Coyotes Staying Put (at least, for now)


    Judge Redfield T. Baum has ruled that Jim Balisillie cannot use bankruptcy law to force his purchase of the Phoenix Coyotes.   The judge has also ruled that the NHL’s relocation requirements do not violate anti-trust legislation.

    Specifically, Baum’s ruling means:

    • The NHL has a right to determine who the owners of its teams are
    • The NHL has a right to determine the locations of its teams
    • NHL procedures do not violate antitrust law
      (EDIT: anti-trust legislation does not apply in this particular case since no relocation request has been filed on behalf of the team)
    • Bankruptcy law cannot be used to force the sale and/or relocation of a league franchise

    This is incredible.  I am watching the talking heads react to this one, and in typical fashion they are taking the “Canada got screwed” and “Bettman is out to get us” approach.  It is actually somewhat embarrassing how little attention these supposed experts seem to have been paying to this case.

    I find it amazing that one could make an argument, with a straight face, that the league should have no role whatsoever in determining where its teams play … seriously, how can one possibly make the argument that the league should have no input into the very structure and organization of its own operations?  Wow.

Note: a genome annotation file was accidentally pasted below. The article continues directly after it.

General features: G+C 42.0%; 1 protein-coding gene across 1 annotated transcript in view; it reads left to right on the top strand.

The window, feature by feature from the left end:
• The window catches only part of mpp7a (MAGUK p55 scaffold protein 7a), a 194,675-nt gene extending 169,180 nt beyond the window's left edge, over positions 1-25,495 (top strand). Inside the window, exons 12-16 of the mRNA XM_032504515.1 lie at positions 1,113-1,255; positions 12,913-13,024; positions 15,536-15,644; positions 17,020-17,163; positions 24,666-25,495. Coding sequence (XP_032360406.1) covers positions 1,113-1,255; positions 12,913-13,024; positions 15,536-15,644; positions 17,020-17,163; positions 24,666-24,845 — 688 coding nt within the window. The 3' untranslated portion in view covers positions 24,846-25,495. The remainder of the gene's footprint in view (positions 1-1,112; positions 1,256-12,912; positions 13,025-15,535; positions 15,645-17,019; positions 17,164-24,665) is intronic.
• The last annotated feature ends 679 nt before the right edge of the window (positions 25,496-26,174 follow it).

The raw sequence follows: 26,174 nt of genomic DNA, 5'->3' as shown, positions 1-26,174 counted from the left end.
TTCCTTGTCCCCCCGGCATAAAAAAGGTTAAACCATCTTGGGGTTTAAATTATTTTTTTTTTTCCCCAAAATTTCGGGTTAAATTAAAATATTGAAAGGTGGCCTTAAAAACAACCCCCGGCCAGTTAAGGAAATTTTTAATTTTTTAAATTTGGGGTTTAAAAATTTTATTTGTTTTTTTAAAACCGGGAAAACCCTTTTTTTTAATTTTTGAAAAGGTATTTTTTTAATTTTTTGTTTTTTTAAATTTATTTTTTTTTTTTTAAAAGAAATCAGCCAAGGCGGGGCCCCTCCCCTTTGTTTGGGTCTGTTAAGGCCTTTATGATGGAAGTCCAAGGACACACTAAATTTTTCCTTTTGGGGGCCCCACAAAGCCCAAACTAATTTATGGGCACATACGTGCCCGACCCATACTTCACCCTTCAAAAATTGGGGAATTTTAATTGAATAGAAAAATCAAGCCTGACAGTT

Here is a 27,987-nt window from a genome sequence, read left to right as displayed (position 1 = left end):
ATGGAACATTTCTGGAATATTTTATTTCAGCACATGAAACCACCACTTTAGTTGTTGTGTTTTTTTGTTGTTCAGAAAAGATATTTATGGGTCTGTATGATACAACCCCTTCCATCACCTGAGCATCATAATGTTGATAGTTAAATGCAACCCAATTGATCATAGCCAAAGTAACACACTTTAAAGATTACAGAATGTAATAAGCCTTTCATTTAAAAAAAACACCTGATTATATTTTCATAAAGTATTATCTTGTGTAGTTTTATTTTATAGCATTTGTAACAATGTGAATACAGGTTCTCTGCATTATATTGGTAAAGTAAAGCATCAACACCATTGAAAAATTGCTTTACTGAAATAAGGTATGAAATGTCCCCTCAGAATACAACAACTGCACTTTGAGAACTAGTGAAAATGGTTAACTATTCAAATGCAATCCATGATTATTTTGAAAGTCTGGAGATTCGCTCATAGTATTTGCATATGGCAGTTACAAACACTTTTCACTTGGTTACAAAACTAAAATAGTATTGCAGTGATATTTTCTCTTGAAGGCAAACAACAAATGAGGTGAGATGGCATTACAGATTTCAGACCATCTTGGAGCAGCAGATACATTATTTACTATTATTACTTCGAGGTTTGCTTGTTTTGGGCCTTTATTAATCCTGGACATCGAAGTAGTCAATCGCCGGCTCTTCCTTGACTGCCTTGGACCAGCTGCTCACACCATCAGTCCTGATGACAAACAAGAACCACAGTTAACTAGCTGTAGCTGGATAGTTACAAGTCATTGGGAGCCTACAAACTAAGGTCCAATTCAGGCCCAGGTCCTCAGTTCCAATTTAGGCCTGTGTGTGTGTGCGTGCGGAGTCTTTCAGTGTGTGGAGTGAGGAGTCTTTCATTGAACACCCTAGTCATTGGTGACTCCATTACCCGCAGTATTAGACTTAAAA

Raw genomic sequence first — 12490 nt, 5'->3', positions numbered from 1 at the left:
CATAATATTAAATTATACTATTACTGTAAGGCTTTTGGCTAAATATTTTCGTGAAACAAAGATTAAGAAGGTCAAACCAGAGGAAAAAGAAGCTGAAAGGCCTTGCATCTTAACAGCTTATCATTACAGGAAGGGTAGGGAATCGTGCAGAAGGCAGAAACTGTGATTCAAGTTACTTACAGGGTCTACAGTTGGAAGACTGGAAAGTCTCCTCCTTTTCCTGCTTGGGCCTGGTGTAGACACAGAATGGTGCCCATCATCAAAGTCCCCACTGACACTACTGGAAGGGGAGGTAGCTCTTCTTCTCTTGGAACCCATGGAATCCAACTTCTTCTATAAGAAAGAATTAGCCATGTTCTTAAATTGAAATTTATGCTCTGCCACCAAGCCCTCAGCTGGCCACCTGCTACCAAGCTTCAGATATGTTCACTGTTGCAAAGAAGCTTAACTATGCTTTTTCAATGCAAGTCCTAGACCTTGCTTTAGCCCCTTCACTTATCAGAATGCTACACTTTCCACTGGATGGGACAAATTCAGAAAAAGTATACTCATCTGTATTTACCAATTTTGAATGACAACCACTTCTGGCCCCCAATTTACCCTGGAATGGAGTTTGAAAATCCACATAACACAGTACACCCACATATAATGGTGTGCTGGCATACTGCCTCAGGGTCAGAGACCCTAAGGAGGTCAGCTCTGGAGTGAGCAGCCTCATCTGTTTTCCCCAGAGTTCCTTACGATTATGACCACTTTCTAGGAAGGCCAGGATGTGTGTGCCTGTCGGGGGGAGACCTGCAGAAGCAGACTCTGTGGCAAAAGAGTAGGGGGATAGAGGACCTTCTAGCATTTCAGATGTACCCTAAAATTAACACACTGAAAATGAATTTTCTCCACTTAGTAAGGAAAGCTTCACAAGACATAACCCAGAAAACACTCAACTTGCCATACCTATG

Some will argue that Balsillie should get the team based on the size of his offer.  Truth is, the issue of money has nothing to do with the decision whatsoever.   Many will argue that the judge’s role is to decide what is best for the creditors, and nothing else.   That is true, however there is a caveat.  Before the judge can decide if an offer of purchase can satisfy the creditors, that offer must be proven to be in valid standing first.

    In an earlier court session, Baum tore a strip off the Balsillie camp for not involving the league in its offer to purchase the franchise … in other words, for storming through the back door in a hostile manner (the Balsillie camp has since submitted a formal offer of purchase to the NHL).   The judge is essentially upholding the NHL’s policies and practices of determining ownership, and his ruling clearly indicates that an individual making an offer of purchase must make their offer in accordance with league guidelines.

    Yes, Hamilton would be a good home for a franchise, and yes the team would be a huge financial success.  But that only becomes relevant when and if a legitimate offer of purchase is made (no matter how much the media tried to spin it as us-versus-them).     This entire thing has never been about money — it has been about rules, and the league’s ability and autonomy to enforce those rules.

    You will no doubt be encouraged to rip on Gary Bettman for this, but the case is hardly a win for him, personally.   Rather, it is a win for the board of governers.    Bettman is no white knight, and is to be blamed for many things, but the fact remains that he has no agenda against another team in Canada.   Such a statement simply cannot be factually proven.  It will be spun that way by sensationalist writers looking to capitalize on fan fury, but a little research into what happened with Quebec and Winnipeg, as well what happened with Edmonton and Ottawa (who remain in Canada because of Bettman, not in spite of him) quickly dispels any such notion.